Blog Question: What are appropriate purposes of case studies, how are
subjects selected, how is data collected and analyzed, and what kinds of
generalizations are possible?
Case studies are appropriate when the researcher wants to identify new variables and further research questions. Subjects are selected based on the categories (activities, processes, demographics, conversations, etc.) being investigated.
Data is collected based on the setting up and labeling of categories, or conducting a "content analysis." Therefor, coding because very necessary to the process. Generalizations are not actually possible. The data gathered is uniquely specific to the case that is observed and results can only be applied under limited circumstances. Nonetheless, what is learned from a case study is applicable to developing theories of behavior and process for use under similar circumstances. With a case study, practices can be analyzed and manipulated in order to adjust practices for improved research applications. In the humanities and social sciences case studies have proven useful because they offer new data for analysis in human ght endeavors. Case studies are useful in testing pedagogy, especially when they are expanding on previous research questions and applied under the same (or very similar) circumstances.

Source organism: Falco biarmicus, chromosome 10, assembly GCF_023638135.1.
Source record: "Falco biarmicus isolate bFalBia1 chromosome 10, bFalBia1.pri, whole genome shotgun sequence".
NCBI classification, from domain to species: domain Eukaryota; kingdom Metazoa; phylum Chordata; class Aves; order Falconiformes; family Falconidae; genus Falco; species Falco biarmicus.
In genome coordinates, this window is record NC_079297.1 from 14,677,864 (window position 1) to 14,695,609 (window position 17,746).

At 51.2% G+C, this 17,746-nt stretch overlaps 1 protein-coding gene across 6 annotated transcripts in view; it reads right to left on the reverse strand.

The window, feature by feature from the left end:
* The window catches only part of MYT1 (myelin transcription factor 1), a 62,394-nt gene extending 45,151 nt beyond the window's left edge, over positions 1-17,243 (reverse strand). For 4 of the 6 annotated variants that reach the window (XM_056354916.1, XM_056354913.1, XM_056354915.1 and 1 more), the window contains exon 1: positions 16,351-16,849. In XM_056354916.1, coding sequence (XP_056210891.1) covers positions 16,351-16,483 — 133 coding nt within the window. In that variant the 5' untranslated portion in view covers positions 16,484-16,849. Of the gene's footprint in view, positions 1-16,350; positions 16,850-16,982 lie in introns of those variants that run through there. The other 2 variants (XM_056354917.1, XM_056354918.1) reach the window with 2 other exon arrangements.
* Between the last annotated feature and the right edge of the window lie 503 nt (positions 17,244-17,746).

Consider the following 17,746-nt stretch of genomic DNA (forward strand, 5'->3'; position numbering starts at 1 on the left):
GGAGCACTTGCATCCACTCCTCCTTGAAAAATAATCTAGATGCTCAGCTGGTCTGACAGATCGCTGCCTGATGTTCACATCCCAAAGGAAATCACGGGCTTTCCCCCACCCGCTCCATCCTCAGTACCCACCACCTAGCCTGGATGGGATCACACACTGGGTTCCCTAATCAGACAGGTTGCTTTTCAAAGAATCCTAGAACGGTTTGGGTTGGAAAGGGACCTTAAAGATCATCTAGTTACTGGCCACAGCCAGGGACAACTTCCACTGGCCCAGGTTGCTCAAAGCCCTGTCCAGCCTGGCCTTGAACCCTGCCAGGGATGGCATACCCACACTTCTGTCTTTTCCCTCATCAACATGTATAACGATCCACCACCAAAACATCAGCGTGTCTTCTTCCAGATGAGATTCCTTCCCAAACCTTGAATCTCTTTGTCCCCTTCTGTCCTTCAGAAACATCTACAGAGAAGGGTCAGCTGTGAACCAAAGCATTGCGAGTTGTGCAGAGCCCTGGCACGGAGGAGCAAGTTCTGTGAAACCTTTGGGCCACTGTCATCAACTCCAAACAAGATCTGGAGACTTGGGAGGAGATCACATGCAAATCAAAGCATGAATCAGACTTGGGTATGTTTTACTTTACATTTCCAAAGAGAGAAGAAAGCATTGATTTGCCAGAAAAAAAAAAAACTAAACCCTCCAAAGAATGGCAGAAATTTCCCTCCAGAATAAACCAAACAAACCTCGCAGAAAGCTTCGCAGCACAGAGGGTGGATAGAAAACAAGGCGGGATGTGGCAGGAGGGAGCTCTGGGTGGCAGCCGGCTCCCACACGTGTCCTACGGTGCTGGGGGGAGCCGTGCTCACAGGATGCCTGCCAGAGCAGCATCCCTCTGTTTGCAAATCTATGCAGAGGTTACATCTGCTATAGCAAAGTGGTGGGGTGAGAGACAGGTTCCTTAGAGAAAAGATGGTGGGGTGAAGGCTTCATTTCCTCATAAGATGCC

For this reason, it is important that researchers clearly articulate the characteristics of the subjects and the circumstances under which they are being observed. Data can be collected through interviews that are recorded by notes, and video or audio recordings.